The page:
If you’ve ever sat with someone as they are passing away you’ve probably heard what is referred to as the “death rattle.” Hospice workers and others who deal with people in the dying process say that the death rattle is not uncomfortable for those generating it. It is, however, a hard thing to listen to for those sitting with their ailing friend or family member.
My mother passed away just a few days ago. She didn’t experience the death rattle but I did. It wasn’t my breathing that was rattled it was my entire life. I didn’t have some second sense of a religious experience but a rattling of my faith, my convictions, and my perspective. None of what I just mentioned was changed it was rattled, jostled, shaken up, and renewed.
One of the death rattles that took place was my attitude towards stuff. A few days after mother passed away some great friends helped me clean out her apartment. Aside from a few dollars, and a few pictures and knickknacks, the sum total of my mother’s material possessions headed to the land fill. The only things that stayed with us are only valuable because they were mother’s things. It isn’t so much what they are: it is who they are associated with, namely mother. If you are tempted to think that your life is somehow valued by the abundance of your possessions, allow me to rattle that thought today: Your life isn’t about possessions. Jesus says so in Luke 12:15.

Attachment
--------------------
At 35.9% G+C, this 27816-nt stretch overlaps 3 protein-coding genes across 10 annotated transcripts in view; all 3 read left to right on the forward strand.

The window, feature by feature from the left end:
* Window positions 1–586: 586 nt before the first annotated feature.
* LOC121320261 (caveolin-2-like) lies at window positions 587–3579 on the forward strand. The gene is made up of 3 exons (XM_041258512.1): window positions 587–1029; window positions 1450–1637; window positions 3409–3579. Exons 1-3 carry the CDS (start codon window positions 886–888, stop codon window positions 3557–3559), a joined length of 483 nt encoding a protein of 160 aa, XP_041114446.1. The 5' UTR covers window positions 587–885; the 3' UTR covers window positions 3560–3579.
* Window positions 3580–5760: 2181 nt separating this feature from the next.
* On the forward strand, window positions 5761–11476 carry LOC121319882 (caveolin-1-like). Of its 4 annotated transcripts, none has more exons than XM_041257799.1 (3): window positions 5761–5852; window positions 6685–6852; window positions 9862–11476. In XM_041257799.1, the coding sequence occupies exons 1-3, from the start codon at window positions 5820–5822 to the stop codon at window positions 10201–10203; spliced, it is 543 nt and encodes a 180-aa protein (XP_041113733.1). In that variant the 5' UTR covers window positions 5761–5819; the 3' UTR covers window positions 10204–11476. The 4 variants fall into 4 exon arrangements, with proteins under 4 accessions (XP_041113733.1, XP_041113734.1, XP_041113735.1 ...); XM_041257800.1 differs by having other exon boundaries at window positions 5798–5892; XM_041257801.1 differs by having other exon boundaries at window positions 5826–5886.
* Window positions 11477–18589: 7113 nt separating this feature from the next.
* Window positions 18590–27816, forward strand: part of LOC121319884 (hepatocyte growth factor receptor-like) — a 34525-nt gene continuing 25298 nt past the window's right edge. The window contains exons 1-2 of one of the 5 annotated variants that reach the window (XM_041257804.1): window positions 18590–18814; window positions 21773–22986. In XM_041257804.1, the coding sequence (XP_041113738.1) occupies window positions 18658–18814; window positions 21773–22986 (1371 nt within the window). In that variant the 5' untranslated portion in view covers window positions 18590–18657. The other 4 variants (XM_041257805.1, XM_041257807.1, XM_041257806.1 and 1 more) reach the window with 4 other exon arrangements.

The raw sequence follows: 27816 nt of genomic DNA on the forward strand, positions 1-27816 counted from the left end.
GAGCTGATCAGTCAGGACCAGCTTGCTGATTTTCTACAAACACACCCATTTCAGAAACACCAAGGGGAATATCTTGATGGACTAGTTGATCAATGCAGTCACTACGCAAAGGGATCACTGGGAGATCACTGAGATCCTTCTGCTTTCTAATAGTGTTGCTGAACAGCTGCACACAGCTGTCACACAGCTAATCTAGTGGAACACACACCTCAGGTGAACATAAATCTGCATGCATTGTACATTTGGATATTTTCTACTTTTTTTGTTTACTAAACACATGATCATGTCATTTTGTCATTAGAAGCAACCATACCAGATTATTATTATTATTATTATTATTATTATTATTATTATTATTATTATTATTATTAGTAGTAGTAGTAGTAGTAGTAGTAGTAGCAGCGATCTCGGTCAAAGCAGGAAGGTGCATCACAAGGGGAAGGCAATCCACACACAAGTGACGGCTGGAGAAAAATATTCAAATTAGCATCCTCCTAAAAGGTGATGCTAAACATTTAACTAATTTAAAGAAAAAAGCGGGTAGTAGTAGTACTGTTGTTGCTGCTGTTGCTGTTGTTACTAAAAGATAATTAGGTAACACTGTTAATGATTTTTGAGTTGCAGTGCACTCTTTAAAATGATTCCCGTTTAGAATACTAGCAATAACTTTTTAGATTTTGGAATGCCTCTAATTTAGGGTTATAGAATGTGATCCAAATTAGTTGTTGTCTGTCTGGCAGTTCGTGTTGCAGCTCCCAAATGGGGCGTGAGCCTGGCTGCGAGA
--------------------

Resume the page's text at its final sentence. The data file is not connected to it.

Another rattle I received was remembering the value of relationships. My mother’s health had diminished because of small strokes. One hand still worked. When the caregivers she loved came in the room she would reach for them. When I came in the room her hand would reach for me and when I sat by her bedside she held my hand. In what seemed like the marathon of being with mom I had numerous people who came in to encourage me, pray with me and with mom as well, folks who would volunteer to sit with mom so I could stretch my legs………………..I don’t enjoy Barbara Streisand music but she sang a song called, “People Who Need People.” Believers in Jesus Christ are wired by God to live in community. We need to invest in relationships now because there is coming a time when God will desire to use us strategically in the lives of others and use others in our lives for His glory. Ephesians 4 talks about how God wants to use each of us to build up each other. Times of grief and mourning are one of those times when we need others and if we want strong relationships at that time then we need to prioritize relationships now.
A third rattle I received was the hope of the believer. When suffering and death take place so many people offer so many platitudes. I could retire if I had a nickel for every time I’ve heard, “Oh she’s with Bob,” or “She’s in a better place,” or “now she’s your angel.” Please know that I am grateful for the heart behind those sentiments, I really am. What is the hope of the believer? Is it reuniting with family? Simply being in heaven? Do we get to become an angel? No…………. Our hope as believers is being united to Christ in the full measure of our redemption. Our hope is that we will see Him as he is. What makes heaven be heaven isn’t gold streets or pearly gates. What makes heaven be heaven is the presence of Jesus. Paul said in Philippians 1 that to be absent from the body is to be present with the Lord.
Mother is with the Lord!! Oh how I rejoice in that certainty. Having this last week of sitting with her and watching the dying process in her life gave me a bit of a death rattle. I want to live for Christ and not for stuff. I want to be Jesus to others and invest in their lives. I want to be anxious to be with Christ and not just to go to heaven. If my rattles have rattled you then I rejoice because all of us need to be rattled out of the routine at times. May the Lord rattle us all for His glory.